Nitrogen is a chemical element with symbol N and atomic number 7.
- Nitrogen is commonly used during sample preparation in chemical analysis. It is used to concentrate and reduce the volume of liquid samples. Directing a pressurised stream of nitrogen gas perpendicular to the surface of the liquid causes the solvent to evaporate while leaving the solute(s) and un-evaporated solvent behind.
- Nitrogen can be used as a replacement, or in combination with, carbon dioxide to pressurise kegs of some beers, particularly stouts and British ales, due to the smaller bubbles it produces, which makes the dispensed beer smoother and headier. A pressure-sensitive nitrogen capsule known commonly as a “widget” allows nitrogen-charged beers to be packaged in cans and bottles.
- Nitrogen tanks are also replacing carbon dioxide as the main power source for paintball guns. Nitrogen must be kept at higher pressure than CO2, making N2 tanks heavier and more expensive. Nitrogen gas has become the inert gas of choice for inert gas asphyxiation, and is under consideration as a replacement for lethal injection in Oklahoma. Nitrogen gas, formed from the decomposition of sodium azide, is used for the inflation of airbags.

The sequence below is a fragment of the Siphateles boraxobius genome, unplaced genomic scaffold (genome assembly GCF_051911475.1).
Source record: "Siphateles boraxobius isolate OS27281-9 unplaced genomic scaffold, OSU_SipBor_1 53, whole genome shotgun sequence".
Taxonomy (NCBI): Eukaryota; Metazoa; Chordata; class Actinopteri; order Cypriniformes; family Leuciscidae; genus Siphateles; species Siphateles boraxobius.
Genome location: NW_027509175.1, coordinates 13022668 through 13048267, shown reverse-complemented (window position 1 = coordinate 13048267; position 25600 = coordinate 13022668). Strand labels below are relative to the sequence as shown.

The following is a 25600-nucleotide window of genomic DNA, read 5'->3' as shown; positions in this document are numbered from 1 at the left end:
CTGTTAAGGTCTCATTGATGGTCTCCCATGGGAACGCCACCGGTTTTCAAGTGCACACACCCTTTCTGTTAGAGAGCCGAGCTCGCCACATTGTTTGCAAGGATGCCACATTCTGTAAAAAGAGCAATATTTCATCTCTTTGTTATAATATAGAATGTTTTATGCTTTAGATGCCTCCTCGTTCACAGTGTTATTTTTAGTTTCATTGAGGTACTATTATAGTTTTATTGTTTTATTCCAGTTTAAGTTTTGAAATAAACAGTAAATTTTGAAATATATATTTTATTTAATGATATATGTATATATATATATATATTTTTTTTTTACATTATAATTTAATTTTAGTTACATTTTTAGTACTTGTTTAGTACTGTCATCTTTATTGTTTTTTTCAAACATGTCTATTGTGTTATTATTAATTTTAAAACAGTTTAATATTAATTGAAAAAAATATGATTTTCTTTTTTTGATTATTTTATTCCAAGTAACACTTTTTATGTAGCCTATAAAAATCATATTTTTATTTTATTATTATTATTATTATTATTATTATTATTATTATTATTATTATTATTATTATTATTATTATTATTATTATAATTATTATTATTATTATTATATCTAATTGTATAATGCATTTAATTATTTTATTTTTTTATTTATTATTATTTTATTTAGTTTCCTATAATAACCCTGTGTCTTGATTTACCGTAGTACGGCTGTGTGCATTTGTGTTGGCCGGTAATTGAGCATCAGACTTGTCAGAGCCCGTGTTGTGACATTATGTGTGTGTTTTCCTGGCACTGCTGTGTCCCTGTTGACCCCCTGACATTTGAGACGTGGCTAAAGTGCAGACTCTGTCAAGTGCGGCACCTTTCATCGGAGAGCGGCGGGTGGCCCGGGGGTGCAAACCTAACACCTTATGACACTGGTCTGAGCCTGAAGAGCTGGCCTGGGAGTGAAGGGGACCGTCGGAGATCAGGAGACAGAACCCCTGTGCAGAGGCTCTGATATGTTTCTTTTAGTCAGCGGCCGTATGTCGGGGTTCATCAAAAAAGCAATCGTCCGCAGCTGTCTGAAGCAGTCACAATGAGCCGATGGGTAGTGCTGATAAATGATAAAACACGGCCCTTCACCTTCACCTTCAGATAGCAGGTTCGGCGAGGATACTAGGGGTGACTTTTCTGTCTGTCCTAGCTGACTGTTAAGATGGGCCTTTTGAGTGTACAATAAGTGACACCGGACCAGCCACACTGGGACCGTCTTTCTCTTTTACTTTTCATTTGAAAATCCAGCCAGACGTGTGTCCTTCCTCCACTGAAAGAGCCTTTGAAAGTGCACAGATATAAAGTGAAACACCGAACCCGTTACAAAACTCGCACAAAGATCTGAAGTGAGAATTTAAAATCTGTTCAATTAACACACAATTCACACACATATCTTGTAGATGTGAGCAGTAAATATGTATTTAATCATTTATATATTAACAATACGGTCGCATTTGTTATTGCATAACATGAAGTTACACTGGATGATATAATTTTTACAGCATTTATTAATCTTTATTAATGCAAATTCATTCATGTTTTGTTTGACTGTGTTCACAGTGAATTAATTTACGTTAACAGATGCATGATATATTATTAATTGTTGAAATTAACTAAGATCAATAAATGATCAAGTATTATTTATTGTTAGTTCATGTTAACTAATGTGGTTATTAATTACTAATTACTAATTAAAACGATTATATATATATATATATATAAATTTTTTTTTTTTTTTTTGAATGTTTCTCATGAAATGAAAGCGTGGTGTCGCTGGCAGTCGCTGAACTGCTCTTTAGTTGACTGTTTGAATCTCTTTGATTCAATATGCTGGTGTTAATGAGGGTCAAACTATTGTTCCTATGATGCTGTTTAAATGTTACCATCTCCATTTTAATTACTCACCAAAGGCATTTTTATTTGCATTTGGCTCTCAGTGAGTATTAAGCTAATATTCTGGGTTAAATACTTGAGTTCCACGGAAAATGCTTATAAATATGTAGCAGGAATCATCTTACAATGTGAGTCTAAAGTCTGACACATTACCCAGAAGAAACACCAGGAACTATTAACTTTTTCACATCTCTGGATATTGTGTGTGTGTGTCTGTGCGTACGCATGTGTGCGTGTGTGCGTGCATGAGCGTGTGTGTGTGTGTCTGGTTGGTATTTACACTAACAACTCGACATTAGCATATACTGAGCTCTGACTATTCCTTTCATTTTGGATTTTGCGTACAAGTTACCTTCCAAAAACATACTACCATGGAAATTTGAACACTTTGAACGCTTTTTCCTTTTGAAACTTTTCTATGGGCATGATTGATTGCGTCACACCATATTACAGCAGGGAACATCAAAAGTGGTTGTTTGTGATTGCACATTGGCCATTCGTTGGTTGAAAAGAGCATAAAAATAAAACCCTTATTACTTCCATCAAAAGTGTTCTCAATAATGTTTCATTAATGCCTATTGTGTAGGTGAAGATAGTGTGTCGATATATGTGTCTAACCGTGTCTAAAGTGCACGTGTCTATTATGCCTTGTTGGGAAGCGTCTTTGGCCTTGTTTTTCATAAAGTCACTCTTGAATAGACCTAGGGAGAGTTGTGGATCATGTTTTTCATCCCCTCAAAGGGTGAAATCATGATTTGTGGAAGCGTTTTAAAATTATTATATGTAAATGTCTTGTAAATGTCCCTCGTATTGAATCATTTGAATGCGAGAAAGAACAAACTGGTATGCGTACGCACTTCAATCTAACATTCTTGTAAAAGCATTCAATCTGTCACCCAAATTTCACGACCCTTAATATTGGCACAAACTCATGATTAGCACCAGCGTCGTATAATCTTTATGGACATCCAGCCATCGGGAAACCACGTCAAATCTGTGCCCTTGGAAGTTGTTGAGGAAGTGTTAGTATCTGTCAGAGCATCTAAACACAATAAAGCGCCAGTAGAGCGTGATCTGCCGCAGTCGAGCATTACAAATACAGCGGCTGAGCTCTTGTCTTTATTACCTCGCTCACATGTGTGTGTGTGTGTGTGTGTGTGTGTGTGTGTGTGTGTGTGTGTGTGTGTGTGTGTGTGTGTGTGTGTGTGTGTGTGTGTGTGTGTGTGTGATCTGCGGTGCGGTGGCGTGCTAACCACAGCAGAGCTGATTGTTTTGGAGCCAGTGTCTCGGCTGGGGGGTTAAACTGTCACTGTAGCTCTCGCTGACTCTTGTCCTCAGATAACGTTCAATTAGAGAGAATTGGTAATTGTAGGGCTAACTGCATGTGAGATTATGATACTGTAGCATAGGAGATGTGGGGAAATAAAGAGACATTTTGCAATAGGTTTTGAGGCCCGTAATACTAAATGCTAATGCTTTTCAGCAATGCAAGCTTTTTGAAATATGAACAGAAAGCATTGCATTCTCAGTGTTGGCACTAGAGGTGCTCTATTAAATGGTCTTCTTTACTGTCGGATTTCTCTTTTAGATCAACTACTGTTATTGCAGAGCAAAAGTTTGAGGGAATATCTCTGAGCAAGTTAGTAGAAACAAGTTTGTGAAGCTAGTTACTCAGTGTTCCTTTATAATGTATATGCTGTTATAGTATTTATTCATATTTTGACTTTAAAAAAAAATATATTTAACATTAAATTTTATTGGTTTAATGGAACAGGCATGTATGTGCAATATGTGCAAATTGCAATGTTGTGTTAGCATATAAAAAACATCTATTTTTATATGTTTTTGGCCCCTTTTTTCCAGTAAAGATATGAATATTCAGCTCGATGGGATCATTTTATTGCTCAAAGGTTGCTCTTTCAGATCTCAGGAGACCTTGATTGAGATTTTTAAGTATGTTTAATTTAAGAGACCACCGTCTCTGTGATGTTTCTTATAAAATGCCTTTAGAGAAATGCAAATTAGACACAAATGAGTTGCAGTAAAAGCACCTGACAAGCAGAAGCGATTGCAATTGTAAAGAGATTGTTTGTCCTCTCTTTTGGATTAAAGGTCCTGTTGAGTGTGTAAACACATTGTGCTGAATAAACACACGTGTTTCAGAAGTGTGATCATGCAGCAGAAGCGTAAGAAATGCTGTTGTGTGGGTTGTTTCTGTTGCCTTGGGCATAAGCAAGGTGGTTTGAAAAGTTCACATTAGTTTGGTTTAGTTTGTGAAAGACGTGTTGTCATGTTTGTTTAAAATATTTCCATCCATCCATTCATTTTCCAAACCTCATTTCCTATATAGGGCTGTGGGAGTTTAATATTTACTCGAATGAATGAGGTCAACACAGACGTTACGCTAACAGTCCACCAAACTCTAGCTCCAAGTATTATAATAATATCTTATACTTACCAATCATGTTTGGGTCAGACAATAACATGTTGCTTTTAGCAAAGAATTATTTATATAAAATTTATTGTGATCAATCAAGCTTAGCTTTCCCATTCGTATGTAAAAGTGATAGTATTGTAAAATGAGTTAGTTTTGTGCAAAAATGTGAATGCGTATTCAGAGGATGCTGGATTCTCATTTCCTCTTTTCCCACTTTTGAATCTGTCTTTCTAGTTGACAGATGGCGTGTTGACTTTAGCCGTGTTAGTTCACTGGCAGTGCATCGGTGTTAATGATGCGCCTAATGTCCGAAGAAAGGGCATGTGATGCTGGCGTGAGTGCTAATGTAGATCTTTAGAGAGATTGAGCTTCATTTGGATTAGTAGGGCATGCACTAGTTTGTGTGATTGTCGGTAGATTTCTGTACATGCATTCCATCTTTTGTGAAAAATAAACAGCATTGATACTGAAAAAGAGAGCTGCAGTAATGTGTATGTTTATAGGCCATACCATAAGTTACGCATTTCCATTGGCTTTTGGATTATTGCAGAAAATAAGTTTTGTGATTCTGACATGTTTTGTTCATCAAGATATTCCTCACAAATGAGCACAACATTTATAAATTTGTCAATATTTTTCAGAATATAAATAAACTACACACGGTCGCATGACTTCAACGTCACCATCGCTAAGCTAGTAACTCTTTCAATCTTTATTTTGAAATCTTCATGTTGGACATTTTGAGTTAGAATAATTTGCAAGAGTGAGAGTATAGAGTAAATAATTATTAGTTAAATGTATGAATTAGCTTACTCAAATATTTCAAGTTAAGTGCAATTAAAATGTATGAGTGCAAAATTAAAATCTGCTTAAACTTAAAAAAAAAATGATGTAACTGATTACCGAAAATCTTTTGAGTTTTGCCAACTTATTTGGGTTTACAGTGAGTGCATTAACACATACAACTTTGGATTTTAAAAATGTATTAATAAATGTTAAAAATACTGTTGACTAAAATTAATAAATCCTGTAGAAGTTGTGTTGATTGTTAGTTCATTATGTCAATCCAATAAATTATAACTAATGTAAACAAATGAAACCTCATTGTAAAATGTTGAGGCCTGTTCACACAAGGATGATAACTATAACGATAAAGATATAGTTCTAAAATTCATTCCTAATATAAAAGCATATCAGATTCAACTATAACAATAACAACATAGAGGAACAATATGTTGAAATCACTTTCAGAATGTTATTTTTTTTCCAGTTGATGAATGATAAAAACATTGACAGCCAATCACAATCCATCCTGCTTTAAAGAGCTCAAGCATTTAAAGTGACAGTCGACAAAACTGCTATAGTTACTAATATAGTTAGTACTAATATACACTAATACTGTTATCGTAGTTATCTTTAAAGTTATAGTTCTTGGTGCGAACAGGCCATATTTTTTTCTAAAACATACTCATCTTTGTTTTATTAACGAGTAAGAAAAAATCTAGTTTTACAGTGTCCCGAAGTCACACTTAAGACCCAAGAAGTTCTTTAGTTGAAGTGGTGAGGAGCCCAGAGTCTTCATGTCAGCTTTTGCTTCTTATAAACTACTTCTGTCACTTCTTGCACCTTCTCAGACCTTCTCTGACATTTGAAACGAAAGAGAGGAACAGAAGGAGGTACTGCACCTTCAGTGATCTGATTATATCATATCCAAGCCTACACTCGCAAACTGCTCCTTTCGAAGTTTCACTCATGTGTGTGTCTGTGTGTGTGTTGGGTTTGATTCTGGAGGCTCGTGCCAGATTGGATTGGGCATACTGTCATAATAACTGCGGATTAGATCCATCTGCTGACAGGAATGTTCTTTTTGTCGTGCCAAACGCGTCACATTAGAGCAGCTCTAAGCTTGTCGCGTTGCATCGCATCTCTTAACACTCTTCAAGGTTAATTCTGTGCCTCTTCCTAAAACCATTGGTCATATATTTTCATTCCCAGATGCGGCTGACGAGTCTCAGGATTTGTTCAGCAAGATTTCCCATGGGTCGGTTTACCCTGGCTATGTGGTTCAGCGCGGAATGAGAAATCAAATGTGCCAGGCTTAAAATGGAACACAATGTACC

Normal growth, cell replacement and tissue repair all require nitrogen for production of new cells. Although nitrogen is abundant in the environment, humans cannot directly use it from the air or soil, but instead depend on microbes and green plants to convert it into form our bodies can use.
Your body is constantly recycling nitrogen from amino acids. If amino acids are not used for protein synthesis, they can be broken into components, including nitrogen, to produce energy.
Nitrogen can also be used to make other types of compounds that aren’t proteins, such as the heme in hemoglobin, which carries oxygen in red blood cells.
When inhaled at high partial pressures (more than about 4 bar, encountered at depths below about 30 m in scuba diving), nitrogen is an anesthetic agent, causing nitrogen narcosis, a temporary state of mental impairment similar to nitrous oxide intoxication.
Nitrogen dissolves in the blood and body fats. Rapid decompression (as when divers ascend too quickly or astronauts decompress too quickly from cabin pressure to spacesuit pressure) can lead to a potentially fatal condition called decompression sickness (formerly known as caisson sickness or the bends), when nitrogen bubbles form in the bloodstream, nerves, joints, and other sensitive or vital areas. Bubbles from other “inert” gases (gases other than carbon dioxide and oxygen) cause the same effects, so replacement of nitrogen in breathing gases may prevent nitrogen narcosis, but does not prevent decompression sickness.
Source: LiveStrong, http://www.livestrong.com/article/500133-why-does-our-body-need-nitrogen/